Avoiding The Double D Bad Apples

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We hire people for what they know, and we fire them for who they are. It turns out if you hire someone without the right skills or experience you can train them… If they have a good attitude.  If you hire someone with a bad attitude, your chances of changing that are close to zero. Business is in the business of training people how to do things. Business is not in the business of character development.

The Savior Syndrome

Most often when someone is hired with the wrong attitude, their leaders try to save them.  At the least this goes on for months sometimes years. And during that time those engaged in the saving process are wasting their time and not devoting sufficient time to the staff who could benefit from a little coaching and encouragement.  Keeping a bad apple in the barrel is a powerful message to the rest of the apples that bad attitude is acceptable. It can also tell other employees that you really don’t care much about them if you leave someone like this in the organization.  In one organization I had the CEO make a list of all the impacts of a significant bad Apple who was leading a department. We then went back and added a dollar value in terms of wasted time, frustration and workarounds by other executives and staff.  It totaled half a million dollars in an organization with about $10 million of revenue.  He ‘moved on’ shortly afterwards.

To avoid bad apples your mantra must be to hire for attitude, and train for skills. Let the author know if you’d like some more ideas on how to hire for attitude. The rest of this article will focus on avoiding the two worst attitudes in leaders.

The two killer personality qualities or traits are dominance and deference. A recent article in the Harvard Business Review pointed out that people weak in these areas can be up to 15 times less effective in achieving results and performance in a business. These two factors underlie the failure in cockpit communication on commercial flights that leads to over 75% of the crashes.

The elements of a dominant personality or desire for control, hostility, poor listening, low empathy and rigidity. The elements of deference are people who seek approval, are overly dependent, avoid risk and who carry tension. Dominance and deference are the double D’s of bad apples.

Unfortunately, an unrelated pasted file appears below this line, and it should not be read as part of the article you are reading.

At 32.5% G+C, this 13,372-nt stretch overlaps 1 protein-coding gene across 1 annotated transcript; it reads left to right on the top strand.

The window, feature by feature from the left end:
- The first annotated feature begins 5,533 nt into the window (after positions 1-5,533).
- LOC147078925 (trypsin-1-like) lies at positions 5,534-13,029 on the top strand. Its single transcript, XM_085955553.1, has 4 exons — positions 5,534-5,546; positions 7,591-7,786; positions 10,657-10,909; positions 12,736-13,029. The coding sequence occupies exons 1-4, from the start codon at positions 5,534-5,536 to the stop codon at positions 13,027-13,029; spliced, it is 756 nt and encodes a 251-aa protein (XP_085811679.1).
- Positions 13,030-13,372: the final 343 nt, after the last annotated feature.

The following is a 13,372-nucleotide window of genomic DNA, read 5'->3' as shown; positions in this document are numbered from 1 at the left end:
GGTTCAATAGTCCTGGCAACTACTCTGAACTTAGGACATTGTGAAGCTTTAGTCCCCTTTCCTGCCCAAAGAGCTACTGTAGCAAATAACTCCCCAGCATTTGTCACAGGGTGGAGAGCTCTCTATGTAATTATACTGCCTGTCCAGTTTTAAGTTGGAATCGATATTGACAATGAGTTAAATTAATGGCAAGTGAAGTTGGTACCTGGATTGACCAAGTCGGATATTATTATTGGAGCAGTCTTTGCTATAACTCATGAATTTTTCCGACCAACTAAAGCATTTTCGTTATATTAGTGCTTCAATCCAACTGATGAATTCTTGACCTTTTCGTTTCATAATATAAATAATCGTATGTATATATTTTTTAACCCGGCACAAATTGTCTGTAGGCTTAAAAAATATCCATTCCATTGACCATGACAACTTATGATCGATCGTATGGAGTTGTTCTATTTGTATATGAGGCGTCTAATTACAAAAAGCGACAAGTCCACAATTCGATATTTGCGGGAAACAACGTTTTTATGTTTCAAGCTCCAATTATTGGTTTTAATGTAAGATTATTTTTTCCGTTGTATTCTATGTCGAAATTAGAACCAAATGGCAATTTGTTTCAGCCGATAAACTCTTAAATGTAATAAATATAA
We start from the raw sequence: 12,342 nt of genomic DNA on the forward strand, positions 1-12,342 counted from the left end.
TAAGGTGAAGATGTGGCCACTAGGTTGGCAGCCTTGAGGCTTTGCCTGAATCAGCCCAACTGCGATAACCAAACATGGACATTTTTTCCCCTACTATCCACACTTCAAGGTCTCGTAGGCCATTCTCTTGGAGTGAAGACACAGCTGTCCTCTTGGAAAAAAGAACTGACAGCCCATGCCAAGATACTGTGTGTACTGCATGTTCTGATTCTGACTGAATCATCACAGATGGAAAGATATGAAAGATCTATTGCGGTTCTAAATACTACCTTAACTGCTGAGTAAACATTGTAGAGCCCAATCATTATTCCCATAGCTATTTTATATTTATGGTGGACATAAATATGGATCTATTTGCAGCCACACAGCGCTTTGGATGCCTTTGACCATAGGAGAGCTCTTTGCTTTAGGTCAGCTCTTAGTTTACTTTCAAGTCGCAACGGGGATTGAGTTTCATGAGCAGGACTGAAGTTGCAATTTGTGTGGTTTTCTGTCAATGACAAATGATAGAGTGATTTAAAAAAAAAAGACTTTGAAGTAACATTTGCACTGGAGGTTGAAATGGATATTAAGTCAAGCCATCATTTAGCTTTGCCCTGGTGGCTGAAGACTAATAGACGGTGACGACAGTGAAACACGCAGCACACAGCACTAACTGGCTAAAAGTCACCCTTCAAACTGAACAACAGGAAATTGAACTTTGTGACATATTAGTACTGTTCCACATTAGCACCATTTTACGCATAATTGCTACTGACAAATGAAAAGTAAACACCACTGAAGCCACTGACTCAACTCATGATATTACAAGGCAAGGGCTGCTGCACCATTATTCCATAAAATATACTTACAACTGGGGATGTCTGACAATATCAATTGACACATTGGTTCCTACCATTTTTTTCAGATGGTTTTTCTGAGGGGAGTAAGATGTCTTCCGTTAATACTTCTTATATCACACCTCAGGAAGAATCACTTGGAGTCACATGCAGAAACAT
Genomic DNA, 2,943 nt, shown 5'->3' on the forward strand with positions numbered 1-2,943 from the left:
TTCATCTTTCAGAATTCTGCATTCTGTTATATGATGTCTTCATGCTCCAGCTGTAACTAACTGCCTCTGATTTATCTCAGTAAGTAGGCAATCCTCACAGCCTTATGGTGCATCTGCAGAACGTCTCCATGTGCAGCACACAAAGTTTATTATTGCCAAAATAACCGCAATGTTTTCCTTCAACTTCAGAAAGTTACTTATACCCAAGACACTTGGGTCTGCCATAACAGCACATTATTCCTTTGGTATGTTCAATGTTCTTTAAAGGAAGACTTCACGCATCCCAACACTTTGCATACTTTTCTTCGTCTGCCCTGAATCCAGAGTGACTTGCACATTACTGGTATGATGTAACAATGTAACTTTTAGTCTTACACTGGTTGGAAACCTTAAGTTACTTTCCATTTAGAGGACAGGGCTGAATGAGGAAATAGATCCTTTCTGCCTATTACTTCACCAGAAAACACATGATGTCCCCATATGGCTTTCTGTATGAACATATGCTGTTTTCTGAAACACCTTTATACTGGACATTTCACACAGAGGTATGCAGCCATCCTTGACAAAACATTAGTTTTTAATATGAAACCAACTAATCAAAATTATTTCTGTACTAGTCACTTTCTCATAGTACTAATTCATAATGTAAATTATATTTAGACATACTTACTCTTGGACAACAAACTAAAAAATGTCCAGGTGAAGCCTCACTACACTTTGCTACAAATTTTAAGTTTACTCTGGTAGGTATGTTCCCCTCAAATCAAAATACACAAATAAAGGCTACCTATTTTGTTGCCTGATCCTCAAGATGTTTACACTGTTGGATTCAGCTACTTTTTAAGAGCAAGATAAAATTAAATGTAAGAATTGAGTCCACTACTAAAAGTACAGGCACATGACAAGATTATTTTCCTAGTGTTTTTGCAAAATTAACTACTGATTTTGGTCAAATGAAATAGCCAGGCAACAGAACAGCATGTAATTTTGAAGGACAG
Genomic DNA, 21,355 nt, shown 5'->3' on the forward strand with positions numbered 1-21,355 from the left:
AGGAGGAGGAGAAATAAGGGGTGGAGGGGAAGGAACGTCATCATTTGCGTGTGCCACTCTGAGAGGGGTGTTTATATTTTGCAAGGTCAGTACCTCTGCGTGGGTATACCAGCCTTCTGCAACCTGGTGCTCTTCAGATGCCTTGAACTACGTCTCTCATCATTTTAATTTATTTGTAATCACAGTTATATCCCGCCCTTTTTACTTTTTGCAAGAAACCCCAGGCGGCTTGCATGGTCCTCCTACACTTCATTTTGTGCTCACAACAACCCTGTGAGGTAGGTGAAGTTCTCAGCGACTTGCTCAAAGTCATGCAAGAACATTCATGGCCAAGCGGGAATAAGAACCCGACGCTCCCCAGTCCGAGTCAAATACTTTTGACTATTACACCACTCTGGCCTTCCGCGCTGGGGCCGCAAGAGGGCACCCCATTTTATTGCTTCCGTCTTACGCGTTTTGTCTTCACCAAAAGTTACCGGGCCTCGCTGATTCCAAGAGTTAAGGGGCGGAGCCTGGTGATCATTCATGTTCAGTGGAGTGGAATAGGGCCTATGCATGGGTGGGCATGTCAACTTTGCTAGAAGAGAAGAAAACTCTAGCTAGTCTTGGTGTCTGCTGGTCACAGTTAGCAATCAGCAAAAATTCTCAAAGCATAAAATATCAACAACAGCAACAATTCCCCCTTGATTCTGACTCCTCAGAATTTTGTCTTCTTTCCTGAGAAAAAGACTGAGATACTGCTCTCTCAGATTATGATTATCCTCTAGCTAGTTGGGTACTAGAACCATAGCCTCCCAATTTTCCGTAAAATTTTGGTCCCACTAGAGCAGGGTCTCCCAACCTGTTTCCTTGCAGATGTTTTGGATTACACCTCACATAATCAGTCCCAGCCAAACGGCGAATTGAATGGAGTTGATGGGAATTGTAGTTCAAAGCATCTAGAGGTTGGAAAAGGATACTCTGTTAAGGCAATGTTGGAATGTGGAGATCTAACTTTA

In most cases people with either of these traits have already experienced problems in their work and life because of them. Although they are often unlikely to be aware how they cause their own problems. They blame their failures on other people and outside conditions  If they are applying for a management job or promotion, it is likely that these traits will not show up in ordinary interviews. There are two ways to surface these traits. The first is to contact people who worked for the candidate in their previous employment. Fellow employees are much more likely to give honest feedback than the HR department or the CEO. Try these questions as a starter. ‘Would you say the candidate had superior communication skills?  Would you say that in a crisis or tense situation that the candidate remained calm and thought things through well? Have they ever made an innovative or risky decision?’

The second way to surface personality traits of dominance and dependence is to interview the person in a team setting with the team working on a task. Most major cities in the US now have escape rooms. These are rooms into which a team is locked. They must work together to figure out how to escape from the room. You usually have about an hour. I recently heard of one in New York City that charged $40 a person. Take a team with one or two candidates along with the people they’ll be working with and put them in an escape room. Then have your team debrief on how the candidate behaved.  Just Google escape rooms in a city near you to read about them. If you do a few of these, I’m sure you could create your own escape room in your club. Simply observing someone for an hour in an escape room will tell you an unbelievable amount about their personality, and help you avoid these two debilitating bad Apple syndromes of dominance and deference.

Will Phillips

Founder, REX Roundtables

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